With the availability of information constant and instant, many people are taking their health into their own hands, doing research and self-medicating.
There is no question that the information age has brought new ways of doing things; you might say it’s both a blessing and a curse.
Sometimes we have a tendency to go overboard and may over-think or second guess.
Sometimes our self-diagnoses exasperate our physicians.
1. “All Carbs are Bad Carbs”
Just like not all fats are bad, not all carbs are bad. You need fruits and vegetables for a variety of reasons. If you’re concerned about what to eat, learn about the carbohydrates and daily values that are appropriate for you. Processed foods are less desirable than fresh foods. There is a place for whole grains (like quinoa) in most people’s diets. You shouldn’t categorically define any nutrient type; rather, learn the differences and make healthy choices.
2. “I Googled It”
“…information is not knowledge or understanding, both of which require objectivity, balance, the view from altitude and interpretation. Our culture routinely equates information access with understanding, and that is a very costly mistake in health care. A lot of time and energy is devoted these days into talking patients ‘out of love’ with misinformation,” says Director of the Yale University Prevention Research Center David L. Katz, MD, MPH. Information is a good thing but reading one book doesn’t make one an expert. Your physician is still better educated about the human body (biology) than the average lay person. Give her/him the benefit of the doubt. Discuss and learn.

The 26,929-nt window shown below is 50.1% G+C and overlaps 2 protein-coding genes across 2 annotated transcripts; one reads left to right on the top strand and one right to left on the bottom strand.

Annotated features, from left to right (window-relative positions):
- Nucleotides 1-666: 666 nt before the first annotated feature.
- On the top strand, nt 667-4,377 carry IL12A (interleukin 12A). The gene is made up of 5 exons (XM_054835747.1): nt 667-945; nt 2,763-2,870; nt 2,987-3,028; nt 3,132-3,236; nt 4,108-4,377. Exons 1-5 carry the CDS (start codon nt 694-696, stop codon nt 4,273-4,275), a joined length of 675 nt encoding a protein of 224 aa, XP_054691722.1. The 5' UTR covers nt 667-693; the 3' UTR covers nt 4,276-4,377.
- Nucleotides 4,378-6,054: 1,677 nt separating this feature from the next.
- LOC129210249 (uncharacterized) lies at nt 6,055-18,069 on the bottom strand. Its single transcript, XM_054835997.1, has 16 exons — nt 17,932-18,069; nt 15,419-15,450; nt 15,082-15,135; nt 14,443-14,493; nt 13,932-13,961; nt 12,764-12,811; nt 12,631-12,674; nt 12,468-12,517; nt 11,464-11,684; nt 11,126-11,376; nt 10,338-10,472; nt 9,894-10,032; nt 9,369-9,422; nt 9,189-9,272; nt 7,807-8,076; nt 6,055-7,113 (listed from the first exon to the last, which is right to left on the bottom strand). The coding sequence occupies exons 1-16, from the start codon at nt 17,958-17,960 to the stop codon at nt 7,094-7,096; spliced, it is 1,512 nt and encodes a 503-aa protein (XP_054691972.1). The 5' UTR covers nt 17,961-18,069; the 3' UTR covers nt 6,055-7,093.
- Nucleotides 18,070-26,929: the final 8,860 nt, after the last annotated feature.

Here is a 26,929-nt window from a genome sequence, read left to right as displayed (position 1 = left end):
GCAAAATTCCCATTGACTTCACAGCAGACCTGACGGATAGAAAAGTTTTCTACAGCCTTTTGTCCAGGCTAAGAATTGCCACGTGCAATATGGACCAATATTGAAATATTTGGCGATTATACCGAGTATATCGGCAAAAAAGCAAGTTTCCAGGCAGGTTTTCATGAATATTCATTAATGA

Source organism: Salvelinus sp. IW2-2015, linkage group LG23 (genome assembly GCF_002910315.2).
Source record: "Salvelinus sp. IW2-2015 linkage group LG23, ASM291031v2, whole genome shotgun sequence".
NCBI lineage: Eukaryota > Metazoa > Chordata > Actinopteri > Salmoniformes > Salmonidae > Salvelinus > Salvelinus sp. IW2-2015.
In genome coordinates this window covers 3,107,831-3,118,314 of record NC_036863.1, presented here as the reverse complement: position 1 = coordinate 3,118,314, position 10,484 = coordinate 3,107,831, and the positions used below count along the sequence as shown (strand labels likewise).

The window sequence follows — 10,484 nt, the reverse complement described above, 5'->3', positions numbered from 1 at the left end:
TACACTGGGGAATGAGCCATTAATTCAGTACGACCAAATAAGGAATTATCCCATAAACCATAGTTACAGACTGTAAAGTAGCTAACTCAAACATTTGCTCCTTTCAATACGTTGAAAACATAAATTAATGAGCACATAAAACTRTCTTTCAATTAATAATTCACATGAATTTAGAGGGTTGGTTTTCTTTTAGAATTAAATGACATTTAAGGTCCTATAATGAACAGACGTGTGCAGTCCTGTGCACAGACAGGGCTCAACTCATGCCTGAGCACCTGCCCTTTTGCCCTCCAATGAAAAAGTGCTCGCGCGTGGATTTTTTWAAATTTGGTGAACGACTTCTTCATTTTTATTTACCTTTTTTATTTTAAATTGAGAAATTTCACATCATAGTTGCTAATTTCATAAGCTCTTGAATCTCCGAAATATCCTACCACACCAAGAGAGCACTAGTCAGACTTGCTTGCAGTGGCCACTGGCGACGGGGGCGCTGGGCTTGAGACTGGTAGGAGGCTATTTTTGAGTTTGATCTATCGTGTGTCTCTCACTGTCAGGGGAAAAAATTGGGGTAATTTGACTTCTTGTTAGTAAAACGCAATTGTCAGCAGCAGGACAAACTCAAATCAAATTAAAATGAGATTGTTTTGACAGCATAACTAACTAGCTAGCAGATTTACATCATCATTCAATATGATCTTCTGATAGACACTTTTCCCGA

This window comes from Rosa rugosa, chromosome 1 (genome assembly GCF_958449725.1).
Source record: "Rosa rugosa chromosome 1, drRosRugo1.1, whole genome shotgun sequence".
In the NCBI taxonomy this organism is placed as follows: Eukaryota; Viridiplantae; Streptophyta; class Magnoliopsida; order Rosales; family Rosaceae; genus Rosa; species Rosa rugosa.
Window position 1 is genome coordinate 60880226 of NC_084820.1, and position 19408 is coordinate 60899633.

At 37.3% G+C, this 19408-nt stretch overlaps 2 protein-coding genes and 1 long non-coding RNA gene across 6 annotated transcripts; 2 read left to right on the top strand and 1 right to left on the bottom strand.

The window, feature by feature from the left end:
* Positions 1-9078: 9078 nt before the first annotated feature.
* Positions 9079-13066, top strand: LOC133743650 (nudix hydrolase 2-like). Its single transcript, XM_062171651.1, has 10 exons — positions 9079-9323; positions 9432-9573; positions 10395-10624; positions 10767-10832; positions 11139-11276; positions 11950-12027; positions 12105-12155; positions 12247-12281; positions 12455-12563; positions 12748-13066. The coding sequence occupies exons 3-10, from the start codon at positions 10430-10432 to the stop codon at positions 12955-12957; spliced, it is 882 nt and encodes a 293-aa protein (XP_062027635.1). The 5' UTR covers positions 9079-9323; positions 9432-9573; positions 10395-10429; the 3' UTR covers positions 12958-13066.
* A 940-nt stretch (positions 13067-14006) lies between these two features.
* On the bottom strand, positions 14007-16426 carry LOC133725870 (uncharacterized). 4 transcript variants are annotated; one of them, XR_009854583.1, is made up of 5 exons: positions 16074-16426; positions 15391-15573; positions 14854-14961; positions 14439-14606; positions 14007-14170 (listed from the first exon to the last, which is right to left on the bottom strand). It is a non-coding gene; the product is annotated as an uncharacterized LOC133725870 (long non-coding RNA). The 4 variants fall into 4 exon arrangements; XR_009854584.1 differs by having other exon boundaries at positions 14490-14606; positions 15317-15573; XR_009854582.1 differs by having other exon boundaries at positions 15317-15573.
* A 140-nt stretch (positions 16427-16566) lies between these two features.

3. “I Need Antibiotics”
Tsk, tsk, tsk. Four out of five Americans will take at least one antibiotic each year. Most of those antibiotics aren’t necessary. Don’t go to your doctor’s office and demand a prescription for an antibiotic; it is not indicated for every illness or condition. When medications are over-used, they lose their effectiveness. Viruses don’t respond to antibiotics and most people in good health can fight everyday illness without pharmaceuticals (which, in turn, develops natural resistance).
The world now finds itself in a state in which bacteria are adapting to the drugs we concoct to kill them. We want to use antibiotics only when absolutely necessary, for the individual and the world population. Keeping normal, regular vitamin C intake, a healthy diet, and an active lifestyle will keep you prepared to fight off any illness. There are natural remedies that have been found as effective as antibiotics for many “superbugs”.